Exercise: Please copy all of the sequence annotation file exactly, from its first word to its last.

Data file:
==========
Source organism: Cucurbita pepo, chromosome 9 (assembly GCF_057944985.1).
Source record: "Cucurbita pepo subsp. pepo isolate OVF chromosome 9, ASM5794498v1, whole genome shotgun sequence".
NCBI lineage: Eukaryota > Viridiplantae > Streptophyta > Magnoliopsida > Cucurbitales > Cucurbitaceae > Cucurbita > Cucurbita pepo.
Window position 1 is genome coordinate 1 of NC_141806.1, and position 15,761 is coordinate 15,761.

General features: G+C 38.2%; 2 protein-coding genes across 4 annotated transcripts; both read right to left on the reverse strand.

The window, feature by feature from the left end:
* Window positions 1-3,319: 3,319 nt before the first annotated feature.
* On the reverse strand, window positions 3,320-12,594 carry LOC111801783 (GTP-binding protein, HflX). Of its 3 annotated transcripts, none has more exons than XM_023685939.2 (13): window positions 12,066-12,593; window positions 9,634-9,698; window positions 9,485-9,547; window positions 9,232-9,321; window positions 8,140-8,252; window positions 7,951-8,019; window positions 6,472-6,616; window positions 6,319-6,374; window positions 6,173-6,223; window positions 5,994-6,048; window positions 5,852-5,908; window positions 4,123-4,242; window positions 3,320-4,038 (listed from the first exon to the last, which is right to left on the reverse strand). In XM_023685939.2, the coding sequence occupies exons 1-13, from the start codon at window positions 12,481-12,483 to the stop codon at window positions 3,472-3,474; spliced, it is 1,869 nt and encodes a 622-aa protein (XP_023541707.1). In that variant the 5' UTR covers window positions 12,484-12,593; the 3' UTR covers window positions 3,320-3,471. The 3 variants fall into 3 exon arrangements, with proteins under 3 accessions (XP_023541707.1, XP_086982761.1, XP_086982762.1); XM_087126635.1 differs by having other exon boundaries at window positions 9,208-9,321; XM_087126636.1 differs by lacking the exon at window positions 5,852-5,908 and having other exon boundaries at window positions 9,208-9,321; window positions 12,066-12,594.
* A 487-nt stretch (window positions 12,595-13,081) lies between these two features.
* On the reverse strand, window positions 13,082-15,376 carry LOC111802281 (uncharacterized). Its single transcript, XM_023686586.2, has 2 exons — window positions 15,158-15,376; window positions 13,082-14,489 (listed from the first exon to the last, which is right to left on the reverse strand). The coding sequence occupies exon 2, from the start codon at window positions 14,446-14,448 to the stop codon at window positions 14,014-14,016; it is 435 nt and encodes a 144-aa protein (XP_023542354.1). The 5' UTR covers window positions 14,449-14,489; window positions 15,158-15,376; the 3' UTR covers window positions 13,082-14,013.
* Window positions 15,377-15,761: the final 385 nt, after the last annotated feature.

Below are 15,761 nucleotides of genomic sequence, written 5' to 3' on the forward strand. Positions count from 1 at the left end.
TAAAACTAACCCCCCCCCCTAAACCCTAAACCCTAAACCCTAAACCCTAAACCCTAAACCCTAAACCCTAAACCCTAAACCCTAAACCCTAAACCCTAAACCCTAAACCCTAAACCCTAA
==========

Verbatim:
Source organism: Cucurbita pepo, chromosome 9 (assembly GCF_057944985.1).
Source record: "Cucurbita pepo subsp. pepo isolate OVF chromosome 9, ASM5794498v1, whole genome shotgun sequence".
NCBI lineage: Eukaryota > Viridiplantae > Streptophyta > Magnoliopsida > Cucurbitales > Cucurbitaceae > Cucurbita > Cucurbita pepo.
Window position 1 is genome coordinate 1 of NC_141806.1, and position 15,761 is coordinate 15,761.

General features: G+C 38.2%; 2 protein-coding genes across 4 annotated transcripts; both read right to left on the reverse strand.

The window, feature by feature from the left end:
* Window positions 1-3,319: 3,319 nt before the first annotated feature.
* On the reverse strand, window positions 3,320-12,594 carry LOC111801783 (GTP-binding protein, HflX). Of its 3 annotated transcripts, none has more exons than XM_023685939.2 (13): window positions 12,066-12,593; window positions 9,634-9,698; window positions 9,485-9,547; window positions 9,232-9,321; window positions 8,140-8,252; window positions 7,951-8,019; window positions 6,472-6,616; window positions 6,319-6,374; window positions 6,173-6,223; window positions 5,994-6,048; window positions 5,852-5,908; window positions 4,123-4,242; window positions 3,320-4,038 (listed from the first exon to the last, which is right to left on the reverse strand). In XM_023685939.2, the coding sequence occupies exons 1-13, from the start codon at window positions 12,481-12,483 to the stop codon at window positions 3,472-3,474; spliced, it is 1,869 nt and encodes a 622-aa protein (XP_023541707.1). In that variant the 5' UTR covers window positions 12,484-12,593; the 3' UTR covers window positions 3,320-3,471. The 3 variants fall into 3 exon arrangements, with proteins under 3 accessions (XP_023541707.1, XP_086982761.1, XP_086982762.1); XM_087126635.1 differs by having other exon boundaries at window positions 9,208-9,321; XM_087126636.1 differs by lacking the exon at window positions 5,852-5,908 and having other exon boundaries at window positions 9,208-9,321; window positions 12,066-12,594.
* A 487-nt stretch (window positions 12,595-13,081) lies between these two features.
* On the reverse strand, window positions 13,082-15,376 carry LOC111802281 (uncharacterized). Its single transcript, XM_023686586.2, has 2 exons — window positions 15,158-15,376; window positions 13,082-14,489 (listed from the first exon to the last, which is right to left on the reverse strand). The coding sequence occupies exon 2, from the start codon at window positions 14,446-14,448 to the stop codon at window positions 14,014-14,016; it is 435 nt and encodes a 144-aa protein (XP_023542354.1). The 5' UTR covers window positions 14,449-14,489; window positions 15,158-15,376; the 3' UTR covers window positions 13,082-14,013.
* Window positions 15,377-15,761: the final 385 nt, after the last annotated feature.

Below are 15,761 nucleotides of genomic sequence, written 5' to 3' on the forward strand. Positions count from 1 at the left end.
TAAAACTAACCCCCCCCCCTAAACCCTAAACCCTAAACCCTAAACCCTAAACCCTAAACCCTAAACCCTAAACCCTAAACCCTAAACCCTAAACCCTAAACCCTAAACCCTAAACCCTAA